We talk a lot about the importance of a healthy “corporate culture” these days, but what does that mean exactly? And how does it fit into the creation and execution of a company’s communications strategy?
First, let’s define corporate culture. In my mind, it is the shared values, attitudes, standards, and ethics that exist within an organization. Corporate culture drives almost every major organizational decision and affects how employees feel and behave. These values offer purpose and direction to their decisions and activities.
When expressed clearly and frequently, employees can easily interpret and internalize a company’s values and purpose. Without this important grounding, however, employees are left to their own imaginations. A lack of adequately expressed corporate values creates a wide lane of possible misinterpretations, which can then be passed along to your customers as well.
So what constitutes the framework for a well-defined corporate culture?

1. First, values. You must be crystal-clear regarding what your organization values and holds in high esteem. This is what provides your team with their underlying purpose for being there.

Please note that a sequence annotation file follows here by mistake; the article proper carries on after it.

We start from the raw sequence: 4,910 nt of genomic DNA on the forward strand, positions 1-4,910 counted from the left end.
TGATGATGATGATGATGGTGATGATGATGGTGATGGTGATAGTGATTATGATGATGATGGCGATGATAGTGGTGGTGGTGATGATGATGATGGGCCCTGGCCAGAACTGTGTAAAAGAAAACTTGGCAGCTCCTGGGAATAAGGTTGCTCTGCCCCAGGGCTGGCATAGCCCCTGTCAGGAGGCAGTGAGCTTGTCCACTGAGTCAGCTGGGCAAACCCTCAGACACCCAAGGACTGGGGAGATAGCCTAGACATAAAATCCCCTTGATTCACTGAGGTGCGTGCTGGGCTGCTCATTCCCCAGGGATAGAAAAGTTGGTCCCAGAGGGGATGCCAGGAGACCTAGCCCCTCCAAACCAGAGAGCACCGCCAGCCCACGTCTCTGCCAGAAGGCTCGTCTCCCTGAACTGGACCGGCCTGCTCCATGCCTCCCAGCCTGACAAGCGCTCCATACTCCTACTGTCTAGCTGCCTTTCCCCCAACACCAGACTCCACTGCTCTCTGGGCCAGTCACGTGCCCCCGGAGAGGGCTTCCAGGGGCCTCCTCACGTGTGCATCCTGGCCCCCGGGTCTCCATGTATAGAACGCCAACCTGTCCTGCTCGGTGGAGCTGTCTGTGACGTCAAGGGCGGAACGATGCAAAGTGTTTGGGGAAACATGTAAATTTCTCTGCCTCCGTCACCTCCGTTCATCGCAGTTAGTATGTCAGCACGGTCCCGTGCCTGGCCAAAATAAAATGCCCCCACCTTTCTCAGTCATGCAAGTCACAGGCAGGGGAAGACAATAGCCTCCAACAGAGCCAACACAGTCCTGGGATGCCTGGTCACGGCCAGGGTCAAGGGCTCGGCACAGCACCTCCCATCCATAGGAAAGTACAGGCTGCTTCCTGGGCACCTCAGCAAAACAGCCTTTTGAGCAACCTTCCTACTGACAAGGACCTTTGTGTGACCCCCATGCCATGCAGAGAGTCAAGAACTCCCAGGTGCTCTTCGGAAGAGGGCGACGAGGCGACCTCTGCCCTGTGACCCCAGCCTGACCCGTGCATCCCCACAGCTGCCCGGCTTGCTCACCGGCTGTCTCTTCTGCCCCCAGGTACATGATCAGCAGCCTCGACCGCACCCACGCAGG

2. Secondly, attitudes. It is important to recognize and be purposeful about the unspoken messages an organization sends to its internal and external audiences.
3. The third factor is standards, in terms of what your organization will and won’t tolerate. Set the bar high, and employees will respond to that (and vice versa). Adopt clear standards and then communicate them openly and often.
4. The fourth factor that must be woven into all of your communications and internal/external outreach is ethics. Does your organization not just talk about ethics, but also act out ethical decisions and behaviors – all the time?
5. And finally, consistency. Do you display a healthy corporate culture not only in good times, but also in bad times? Cultural alignment requires no deviation from your belief system.
The end result is that your team feels a sense of belonging and comfort, they know they can depend upon each other, and they communicate those positive feelings, both overtly and subtly, to everyone they encounter.
A positive culture begins at the top and impacts every one of your decisions, as well as your internal and external communications, offering complete transparency and instilling trust.

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